Keep fighting, if you can hear me, keep fighting

We made up during the war when you returnt to Sanaa because you were injured. Silly things, futilities had divided us but I was so proud of you: going to the front, too young, just for your country. 
Finding each other, again, has been one of the few sensible things I have ever done  in my life.
I told you I loved you and still cared for you the same way. And you taught me to open my mouth during airstrikes and that no, fear was not admitted. Fear for what?
You are in ICU now, injured again. They brought you back from the front last night.
There are so many things I would like to tell you because you are too young to succumb to this war.
Just know I love you and miss you, always.
Keep fighting, if you can hear me, keep fighting. For yourself now.
My Little Brother, Hamoudi.

(I remember these words of Leo Buscaglia now:

‘There was a girl who gave me a poem, and she gave me permission to share it with you, and I want to do that because it explains about putting off and putting off and putting off – especially putting off caring about people we really love. She wants to remain anonymous, but she calls the poem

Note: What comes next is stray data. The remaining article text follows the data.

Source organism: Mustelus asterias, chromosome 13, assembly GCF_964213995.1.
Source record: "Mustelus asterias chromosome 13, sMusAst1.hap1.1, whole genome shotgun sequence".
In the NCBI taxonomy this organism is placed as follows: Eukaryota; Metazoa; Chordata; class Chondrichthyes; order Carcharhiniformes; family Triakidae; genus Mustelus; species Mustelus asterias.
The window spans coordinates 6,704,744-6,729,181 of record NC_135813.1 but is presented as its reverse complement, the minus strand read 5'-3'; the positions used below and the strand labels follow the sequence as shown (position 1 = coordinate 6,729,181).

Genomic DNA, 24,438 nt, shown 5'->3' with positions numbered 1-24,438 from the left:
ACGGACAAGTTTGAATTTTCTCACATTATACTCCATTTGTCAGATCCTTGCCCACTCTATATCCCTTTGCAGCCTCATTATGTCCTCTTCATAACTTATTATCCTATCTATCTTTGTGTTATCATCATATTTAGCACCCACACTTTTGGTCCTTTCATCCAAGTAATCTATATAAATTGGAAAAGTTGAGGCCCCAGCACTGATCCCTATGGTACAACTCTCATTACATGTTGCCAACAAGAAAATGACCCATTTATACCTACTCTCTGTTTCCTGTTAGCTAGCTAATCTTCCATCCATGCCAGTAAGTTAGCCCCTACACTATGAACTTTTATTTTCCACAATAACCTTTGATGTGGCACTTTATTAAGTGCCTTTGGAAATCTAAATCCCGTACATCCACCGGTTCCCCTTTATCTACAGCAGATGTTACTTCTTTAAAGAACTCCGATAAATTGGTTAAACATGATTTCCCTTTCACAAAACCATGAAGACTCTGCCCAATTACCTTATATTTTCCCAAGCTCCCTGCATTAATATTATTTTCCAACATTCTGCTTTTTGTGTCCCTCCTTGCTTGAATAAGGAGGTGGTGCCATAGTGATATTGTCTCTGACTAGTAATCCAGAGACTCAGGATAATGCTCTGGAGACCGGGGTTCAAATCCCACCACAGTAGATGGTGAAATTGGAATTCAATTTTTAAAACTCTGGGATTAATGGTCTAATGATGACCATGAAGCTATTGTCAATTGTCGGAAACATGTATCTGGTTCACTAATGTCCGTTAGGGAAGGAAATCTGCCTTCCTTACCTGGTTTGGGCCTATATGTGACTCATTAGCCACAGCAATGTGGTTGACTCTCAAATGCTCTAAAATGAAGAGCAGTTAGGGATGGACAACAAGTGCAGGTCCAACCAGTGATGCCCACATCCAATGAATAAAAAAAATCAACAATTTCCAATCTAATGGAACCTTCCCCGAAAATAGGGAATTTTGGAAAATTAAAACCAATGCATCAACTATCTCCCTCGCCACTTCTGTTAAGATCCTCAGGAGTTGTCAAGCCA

“THINGS YOU DIDN’T DO” and she says this”:
Remember the day I borrowed your brand new car and I dented it?
I thought you’d kill me, but you didn’t.
And remember the time I dragged you to the beach, and you said it would rain, and it did?
I thought you’d say, “I told you so.” But you didn’t.
Do you remember the time I flirted with all the guys to make you jealous, and you were?
I thought you’d leave me, but you didn’t.
Do you remember the time I spilled strawberry pie all over your car rug?
I thought you’d hit me, but you didn’t.
And remember the time I forgot to tell you the dance was formal and you showed up in jeans?
I thought you’d drop me, but you didn’t.
Yes, there were lots of things you didn’t do,
But you put up with me, and you loved me, and you protected me.
There were lots of things I wanted to make up to you when you returned from Vietnam.
But you didn’t.”

Punctum, the detail

It’s the punctum, in a photograph, that holds our gaze.
According to French philosopher and writer  Roland Barthes in his La Chambre Claire,  it’s often no more than a detail where the message gets through.

I gaze at what is missing

12814484_149901595400719_2059789860008093447_n

 

The care of a keffyeh wrapping the baby

10653495_1134011453310222_3359125907802970399_n

 

The eyes

12143080_1245349808826700_1900234022308388334_n

 

Missing a home, a baby, hope for the future.
The details of one year of war on Yemen through the eyes of this man